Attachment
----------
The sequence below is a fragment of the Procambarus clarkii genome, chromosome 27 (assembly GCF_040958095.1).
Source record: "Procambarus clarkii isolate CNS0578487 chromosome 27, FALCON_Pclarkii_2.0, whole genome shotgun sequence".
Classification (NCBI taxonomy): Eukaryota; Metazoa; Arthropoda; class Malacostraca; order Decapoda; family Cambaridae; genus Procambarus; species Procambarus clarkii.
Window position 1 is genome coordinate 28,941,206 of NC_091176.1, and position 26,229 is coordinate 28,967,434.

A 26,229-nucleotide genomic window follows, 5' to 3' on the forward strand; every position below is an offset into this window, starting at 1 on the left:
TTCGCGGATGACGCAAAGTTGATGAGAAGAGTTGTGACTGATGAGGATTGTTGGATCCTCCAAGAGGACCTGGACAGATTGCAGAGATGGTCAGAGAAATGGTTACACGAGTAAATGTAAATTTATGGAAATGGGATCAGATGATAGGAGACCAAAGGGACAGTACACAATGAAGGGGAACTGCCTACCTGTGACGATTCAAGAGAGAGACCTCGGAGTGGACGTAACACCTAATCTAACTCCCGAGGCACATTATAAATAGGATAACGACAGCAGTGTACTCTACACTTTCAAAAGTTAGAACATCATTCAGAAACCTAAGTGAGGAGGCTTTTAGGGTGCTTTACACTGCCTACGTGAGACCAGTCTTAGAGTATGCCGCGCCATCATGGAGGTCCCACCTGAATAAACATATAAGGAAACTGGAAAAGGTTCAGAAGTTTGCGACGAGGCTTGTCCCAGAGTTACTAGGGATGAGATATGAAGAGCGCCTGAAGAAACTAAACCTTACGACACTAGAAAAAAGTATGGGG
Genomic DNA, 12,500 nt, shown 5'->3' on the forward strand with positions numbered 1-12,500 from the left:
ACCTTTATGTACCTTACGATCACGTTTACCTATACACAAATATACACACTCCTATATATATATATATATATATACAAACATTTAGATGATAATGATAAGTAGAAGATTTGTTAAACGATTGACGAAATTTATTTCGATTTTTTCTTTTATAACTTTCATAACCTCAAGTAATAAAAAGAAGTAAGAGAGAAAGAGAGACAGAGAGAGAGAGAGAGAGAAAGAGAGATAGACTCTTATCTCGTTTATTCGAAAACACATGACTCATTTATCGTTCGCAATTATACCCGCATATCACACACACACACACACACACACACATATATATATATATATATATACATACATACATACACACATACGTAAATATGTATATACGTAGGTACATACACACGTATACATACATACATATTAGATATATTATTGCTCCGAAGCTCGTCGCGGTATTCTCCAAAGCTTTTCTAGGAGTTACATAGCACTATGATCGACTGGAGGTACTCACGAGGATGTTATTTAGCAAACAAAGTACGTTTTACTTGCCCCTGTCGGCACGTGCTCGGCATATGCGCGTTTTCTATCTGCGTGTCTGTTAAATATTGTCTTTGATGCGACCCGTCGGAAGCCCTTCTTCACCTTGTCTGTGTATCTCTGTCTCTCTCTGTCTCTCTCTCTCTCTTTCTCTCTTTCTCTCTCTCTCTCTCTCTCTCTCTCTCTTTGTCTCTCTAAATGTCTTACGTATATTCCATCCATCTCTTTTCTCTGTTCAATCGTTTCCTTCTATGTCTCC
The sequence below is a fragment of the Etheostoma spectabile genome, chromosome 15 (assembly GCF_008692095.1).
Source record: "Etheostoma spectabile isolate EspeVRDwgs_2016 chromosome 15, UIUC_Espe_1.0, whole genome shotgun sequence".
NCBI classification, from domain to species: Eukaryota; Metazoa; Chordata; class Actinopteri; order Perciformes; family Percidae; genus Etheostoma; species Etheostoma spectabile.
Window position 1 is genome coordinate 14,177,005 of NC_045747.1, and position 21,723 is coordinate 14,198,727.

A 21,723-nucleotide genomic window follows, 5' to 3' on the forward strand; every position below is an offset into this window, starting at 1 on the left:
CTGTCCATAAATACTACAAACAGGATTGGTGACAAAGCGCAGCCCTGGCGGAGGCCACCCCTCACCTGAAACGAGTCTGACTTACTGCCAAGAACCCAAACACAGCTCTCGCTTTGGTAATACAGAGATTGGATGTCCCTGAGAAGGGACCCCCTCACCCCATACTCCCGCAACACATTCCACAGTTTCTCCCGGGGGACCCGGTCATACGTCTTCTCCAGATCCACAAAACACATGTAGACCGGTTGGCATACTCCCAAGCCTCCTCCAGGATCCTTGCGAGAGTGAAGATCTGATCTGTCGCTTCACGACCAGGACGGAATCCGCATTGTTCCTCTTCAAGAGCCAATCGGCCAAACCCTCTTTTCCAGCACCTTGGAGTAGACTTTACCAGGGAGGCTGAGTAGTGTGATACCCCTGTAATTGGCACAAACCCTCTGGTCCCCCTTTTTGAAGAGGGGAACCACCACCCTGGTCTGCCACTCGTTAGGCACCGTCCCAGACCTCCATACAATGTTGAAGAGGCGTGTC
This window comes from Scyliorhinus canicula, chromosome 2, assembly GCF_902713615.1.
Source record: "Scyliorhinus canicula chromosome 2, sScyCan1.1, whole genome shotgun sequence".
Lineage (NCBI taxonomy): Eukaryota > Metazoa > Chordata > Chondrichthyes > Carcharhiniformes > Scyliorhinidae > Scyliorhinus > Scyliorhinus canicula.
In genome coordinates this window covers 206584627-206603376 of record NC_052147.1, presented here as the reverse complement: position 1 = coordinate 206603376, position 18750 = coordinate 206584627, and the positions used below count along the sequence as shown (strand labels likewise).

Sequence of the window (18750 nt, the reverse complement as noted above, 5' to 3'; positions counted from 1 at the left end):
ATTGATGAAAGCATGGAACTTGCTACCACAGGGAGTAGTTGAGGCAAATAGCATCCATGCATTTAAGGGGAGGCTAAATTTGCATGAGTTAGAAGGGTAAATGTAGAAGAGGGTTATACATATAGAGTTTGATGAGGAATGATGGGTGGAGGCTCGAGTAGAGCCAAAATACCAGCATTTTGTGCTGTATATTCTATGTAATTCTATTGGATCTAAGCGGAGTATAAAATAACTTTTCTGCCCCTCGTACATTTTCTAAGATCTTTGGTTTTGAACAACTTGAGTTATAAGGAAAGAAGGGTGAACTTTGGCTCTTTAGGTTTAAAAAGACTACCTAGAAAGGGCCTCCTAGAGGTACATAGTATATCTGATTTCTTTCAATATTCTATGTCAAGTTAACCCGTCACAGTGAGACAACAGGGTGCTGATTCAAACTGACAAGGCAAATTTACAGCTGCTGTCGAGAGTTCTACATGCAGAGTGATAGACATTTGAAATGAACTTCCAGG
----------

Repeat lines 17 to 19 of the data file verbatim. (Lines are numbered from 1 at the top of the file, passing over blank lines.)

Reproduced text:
Lineage (NCBI taxonomy): Eukaryota > Metazoa > Chordata > Chondrichthyes > Carcharhiniformes > Scyliorhinidae > Scyliorhinus > Scyliorhinus canicula.
In genome coordinates this window covers 206584627-206603376 of record NC_052147.1, presented here as the reverse complement: position 1 = coordinate 206603376, position 18750 = coordinate 206584627, and the positions used below count along the sequence as shown (strand labels likewise).

Sequence of the window (18750 nt, the reverse complement as noted above, 5' to 3'; positions counted from 1 at the left end):